Solutions must be found to simplifying the current complex system for design protection in the UK. Is the government’s response to its recent consultation the first step? We take a brief look at the responses to the consultation and what the government plans to do next.
Impetus for the consultation
Having left the EU, the UK government considers that there are new opportunities to ensure that the UK designs framework better encourages creativity and innovation. In January 2022, it launched a consultation seeing views on a number of issues arising from the current design protection landscape.
The government has now published a summary of those responses and set out its preliminary views on the way forward.
Registered designs – search and examination
The government asked whether there should be an overhaul of the registration process for obtaining a UK registered design, including introducing some form of substantive examination for design applications before grant. Unsurprisingly this revealed mixed views.
In its response, the government recognised the importance placed by businesses on the speed and value of the UK designs registration service, and concerns that pre-registration searching and examination could impact the time taken to register designs. But it also noted that searching could increase certainty of validity of design protection and help prevent anti-competitive filings. The government concluded that it will further consider the options for search and examination, seeking stakeholder views.
It is interesting that the government appears to be leaving the door open to the possibility of introducing substantive examination/searching for UK registered designs. Unless a truly effective means of searching for prior designs can be found (with the aid perhaps of AI tools), introducing substantive examination for UK registered designs might actually result in the worst of both worlds: a slower and more costly registration process, but without much improvement in the validity of the resulting designs.
Simplifying the UK design protection regime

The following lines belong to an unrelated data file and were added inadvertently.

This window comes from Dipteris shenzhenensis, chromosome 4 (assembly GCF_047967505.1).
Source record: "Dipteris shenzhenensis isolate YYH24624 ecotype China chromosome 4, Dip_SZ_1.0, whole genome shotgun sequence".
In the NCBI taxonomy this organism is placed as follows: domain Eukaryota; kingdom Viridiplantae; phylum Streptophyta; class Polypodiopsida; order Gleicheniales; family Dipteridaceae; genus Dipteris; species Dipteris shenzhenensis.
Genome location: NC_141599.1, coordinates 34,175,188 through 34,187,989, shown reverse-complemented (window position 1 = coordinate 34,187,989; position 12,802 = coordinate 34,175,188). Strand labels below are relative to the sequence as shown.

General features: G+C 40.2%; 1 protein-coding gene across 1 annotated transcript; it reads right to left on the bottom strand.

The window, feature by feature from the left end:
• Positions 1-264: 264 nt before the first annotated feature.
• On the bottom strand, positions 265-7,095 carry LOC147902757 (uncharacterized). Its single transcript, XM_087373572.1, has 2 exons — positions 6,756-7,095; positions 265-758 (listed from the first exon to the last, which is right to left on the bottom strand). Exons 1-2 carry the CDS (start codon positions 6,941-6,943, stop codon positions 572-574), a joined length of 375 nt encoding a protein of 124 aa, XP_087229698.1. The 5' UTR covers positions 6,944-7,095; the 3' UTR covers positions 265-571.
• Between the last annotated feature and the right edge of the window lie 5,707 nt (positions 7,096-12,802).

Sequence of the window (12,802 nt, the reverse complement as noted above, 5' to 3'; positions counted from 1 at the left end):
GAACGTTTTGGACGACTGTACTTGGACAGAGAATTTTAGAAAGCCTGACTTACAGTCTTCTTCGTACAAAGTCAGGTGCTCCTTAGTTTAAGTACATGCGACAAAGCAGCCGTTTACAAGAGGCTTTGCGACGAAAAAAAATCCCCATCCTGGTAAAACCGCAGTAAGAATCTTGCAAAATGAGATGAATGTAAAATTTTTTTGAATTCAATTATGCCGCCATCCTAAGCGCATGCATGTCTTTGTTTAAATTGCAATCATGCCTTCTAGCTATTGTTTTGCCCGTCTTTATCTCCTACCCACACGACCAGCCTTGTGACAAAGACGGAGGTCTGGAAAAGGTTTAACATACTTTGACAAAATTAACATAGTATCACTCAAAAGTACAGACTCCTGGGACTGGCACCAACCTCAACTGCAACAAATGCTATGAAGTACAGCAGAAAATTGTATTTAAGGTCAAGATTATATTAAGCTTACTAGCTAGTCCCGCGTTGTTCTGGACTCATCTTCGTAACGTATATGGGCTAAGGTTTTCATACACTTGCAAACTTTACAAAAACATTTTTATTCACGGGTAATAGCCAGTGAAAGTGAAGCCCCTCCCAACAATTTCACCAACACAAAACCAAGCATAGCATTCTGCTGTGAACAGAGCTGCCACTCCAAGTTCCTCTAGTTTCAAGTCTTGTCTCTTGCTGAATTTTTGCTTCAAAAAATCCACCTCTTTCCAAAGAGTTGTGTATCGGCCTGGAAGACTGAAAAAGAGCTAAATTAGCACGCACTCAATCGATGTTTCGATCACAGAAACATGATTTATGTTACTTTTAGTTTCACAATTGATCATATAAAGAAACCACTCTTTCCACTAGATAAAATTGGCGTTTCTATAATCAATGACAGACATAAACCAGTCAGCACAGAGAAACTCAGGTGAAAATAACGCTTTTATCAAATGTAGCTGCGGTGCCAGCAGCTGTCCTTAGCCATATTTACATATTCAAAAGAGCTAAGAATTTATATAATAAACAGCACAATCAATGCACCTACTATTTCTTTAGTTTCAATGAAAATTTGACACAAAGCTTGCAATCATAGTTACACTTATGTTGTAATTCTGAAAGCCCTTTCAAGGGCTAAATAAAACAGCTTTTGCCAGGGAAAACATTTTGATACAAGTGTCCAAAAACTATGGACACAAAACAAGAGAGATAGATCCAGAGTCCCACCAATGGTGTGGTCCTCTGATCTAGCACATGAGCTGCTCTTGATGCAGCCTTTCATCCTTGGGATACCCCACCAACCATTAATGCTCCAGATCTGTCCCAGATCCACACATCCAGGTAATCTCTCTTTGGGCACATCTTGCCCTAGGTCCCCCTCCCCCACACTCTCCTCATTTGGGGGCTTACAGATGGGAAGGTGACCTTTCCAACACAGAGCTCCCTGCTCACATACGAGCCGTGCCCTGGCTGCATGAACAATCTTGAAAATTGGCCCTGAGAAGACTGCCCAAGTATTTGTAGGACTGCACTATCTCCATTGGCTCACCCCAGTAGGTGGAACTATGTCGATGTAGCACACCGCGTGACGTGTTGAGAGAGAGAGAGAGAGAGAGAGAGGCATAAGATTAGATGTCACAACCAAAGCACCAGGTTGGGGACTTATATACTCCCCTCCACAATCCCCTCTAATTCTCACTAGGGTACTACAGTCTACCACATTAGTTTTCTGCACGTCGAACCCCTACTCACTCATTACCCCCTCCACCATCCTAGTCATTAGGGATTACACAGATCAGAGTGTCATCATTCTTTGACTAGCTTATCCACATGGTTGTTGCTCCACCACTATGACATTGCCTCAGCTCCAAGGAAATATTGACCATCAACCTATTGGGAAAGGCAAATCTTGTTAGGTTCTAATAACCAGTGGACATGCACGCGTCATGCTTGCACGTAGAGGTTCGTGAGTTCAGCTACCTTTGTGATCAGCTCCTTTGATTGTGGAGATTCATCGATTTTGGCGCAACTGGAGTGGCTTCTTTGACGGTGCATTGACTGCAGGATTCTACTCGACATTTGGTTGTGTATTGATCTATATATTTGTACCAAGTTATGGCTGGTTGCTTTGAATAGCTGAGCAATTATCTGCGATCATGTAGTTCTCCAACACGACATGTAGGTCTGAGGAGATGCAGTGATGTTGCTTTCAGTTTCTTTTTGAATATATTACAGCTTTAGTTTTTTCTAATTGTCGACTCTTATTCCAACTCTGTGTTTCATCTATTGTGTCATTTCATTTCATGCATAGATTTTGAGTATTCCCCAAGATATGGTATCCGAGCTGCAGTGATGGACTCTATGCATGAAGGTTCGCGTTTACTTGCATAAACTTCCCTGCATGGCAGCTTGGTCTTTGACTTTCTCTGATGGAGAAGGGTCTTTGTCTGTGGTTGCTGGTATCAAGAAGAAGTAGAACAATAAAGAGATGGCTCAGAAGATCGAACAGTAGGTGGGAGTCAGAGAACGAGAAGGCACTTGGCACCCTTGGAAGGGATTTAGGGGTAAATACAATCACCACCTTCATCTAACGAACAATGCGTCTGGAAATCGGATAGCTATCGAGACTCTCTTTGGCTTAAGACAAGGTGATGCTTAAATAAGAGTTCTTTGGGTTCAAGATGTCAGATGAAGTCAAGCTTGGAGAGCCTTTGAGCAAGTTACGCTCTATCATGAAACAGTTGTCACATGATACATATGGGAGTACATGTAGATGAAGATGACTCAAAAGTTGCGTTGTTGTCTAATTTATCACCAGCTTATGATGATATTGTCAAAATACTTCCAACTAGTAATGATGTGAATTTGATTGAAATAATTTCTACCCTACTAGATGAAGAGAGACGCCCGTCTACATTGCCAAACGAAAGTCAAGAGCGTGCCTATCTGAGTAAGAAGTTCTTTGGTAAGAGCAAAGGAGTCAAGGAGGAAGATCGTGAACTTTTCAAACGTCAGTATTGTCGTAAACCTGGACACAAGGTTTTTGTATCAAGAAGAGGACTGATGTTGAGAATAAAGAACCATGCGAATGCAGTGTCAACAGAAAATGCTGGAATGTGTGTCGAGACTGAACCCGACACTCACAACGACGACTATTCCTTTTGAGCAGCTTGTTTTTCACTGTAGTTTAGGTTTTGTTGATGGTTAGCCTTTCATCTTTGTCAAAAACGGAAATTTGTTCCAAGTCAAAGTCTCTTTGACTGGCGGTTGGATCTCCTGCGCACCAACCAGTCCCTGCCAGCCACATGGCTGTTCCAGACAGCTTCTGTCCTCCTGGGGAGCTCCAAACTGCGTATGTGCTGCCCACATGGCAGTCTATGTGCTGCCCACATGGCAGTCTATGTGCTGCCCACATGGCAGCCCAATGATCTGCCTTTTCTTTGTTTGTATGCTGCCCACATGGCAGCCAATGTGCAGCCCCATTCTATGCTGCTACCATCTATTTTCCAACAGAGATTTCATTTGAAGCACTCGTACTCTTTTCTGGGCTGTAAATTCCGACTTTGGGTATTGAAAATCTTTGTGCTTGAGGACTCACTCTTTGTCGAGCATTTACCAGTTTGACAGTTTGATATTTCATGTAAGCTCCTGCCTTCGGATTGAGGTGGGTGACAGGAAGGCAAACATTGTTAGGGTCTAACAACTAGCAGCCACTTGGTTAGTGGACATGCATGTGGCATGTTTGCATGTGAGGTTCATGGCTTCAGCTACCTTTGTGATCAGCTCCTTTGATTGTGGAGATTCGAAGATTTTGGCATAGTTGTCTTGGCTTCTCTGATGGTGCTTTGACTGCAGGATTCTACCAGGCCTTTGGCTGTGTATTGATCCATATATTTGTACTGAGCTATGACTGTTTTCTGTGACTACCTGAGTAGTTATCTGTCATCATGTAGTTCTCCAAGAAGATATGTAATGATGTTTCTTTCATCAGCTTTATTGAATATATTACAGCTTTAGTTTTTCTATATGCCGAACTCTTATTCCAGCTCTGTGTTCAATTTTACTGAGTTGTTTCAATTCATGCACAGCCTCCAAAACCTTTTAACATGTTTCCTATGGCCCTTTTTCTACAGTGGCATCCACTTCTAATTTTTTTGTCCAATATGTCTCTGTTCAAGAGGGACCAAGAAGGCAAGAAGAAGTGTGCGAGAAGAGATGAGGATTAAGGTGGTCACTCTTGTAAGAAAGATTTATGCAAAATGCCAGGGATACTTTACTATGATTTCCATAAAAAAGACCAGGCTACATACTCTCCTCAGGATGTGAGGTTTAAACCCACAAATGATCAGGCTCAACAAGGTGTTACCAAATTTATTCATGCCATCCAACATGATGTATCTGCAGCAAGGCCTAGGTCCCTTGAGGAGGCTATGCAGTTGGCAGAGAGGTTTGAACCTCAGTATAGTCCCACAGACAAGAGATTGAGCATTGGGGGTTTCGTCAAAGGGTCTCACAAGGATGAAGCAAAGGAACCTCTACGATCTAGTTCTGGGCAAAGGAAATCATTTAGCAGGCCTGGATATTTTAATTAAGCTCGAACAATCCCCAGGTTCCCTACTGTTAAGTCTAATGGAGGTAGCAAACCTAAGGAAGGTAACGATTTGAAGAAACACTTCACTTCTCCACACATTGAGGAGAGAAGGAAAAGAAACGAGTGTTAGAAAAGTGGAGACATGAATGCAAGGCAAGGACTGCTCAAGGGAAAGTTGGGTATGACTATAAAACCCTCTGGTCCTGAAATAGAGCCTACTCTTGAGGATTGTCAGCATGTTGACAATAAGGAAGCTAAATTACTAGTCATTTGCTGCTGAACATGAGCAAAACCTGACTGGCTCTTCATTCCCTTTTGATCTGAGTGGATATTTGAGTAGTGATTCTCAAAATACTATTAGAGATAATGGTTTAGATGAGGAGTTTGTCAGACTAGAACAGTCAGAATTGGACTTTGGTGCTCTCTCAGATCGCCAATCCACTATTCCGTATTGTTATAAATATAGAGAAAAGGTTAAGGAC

The general view from respondents was that the different overlapping forms of design protection makes the UK system complex and that it should be simplified. The government acknowledged this and said it will investigate options to simplify the regime, particularly for unregistered designs. It will also consider the relationship between design and copyright, and the need for reform or guidance.
It is important that the government has at least acknowledged that the regime for protecting designs in the UK is too complex. This was arguably a problem before Brexit, but it’s certainly more so now given the addition of two further types of unregistered design right, sitting alongside the pre-existing UK unregistered design right. This makes it challenging to know with certainty what unregistered rights may or may not exist to protect a given design.
Simplification is certainly needed, most likely with the creation of a single new unregistered design right to replace the existing rights, incorporating their best features. Guidance on, or reform of, copyright law is also essential to allow a better understanding of what can and cannot be protected by copyright in the UK. This is an area that has been distinctly grey since the CJEU’s decision in Cofemel (C-683/17) in 2019, which is retained in UK law (for now at least). (This need for guidance was commented on by the judge in a recent unsuccessful strike-out action in Waterrower (UK) Ltd v Liking Ltd t/a Topiom  EWHC 2084 (IPEC): discussed in our article, Design protection – iconic WaterRower debated in UK court.)
Disclosure of Supplementary Unregistered Designs
The consultation addressed another significant issue arising post-Brexit. This is the ongoing difficulty regarding the impact of where a design is first disclosed to the public on whether it will benefit either from Unregistered Community Design (UCD) protection in the EU or the new Supplementary Unregistered Design (SUD) protection in the UK.
The government recognised that there is currently uncertainty over the disclosure requirements including whether simultaneous disclosure is a viable option for obtaining both UCD and SUD protection. Although the government said it will consider the issue further and seek additional stakeholder views, perhaps this can only be satisfactorily resolved if both the UK and EU take a conciliatory stance.
The government also sought input on a range of other issues, including the use of future technologies, the introduction of a deferment provision (generally considered desirable commercially, but with mixed views as to length) and criminal sanctions. In many of these areas, the government said it will consider the options for the future.
There are undoubtedly a number of difficult issues with the current design protection landscape in the UK and the task of simplifying the regime to address these issues is by no means straightforward. Any solutions must grapple with legal, policy and even political considerations.
The government’s response to the views of the design industry might politely be described as equivocal. It gives nothing away about what it might do about the complex issues nor what its next steps might be, other than further consultation with stakeholders at some point. It is, however, to be welcomed that the government is looking at the design protection regime in the UK and hopefully now appreciates in more detail the challenges that lie ahead.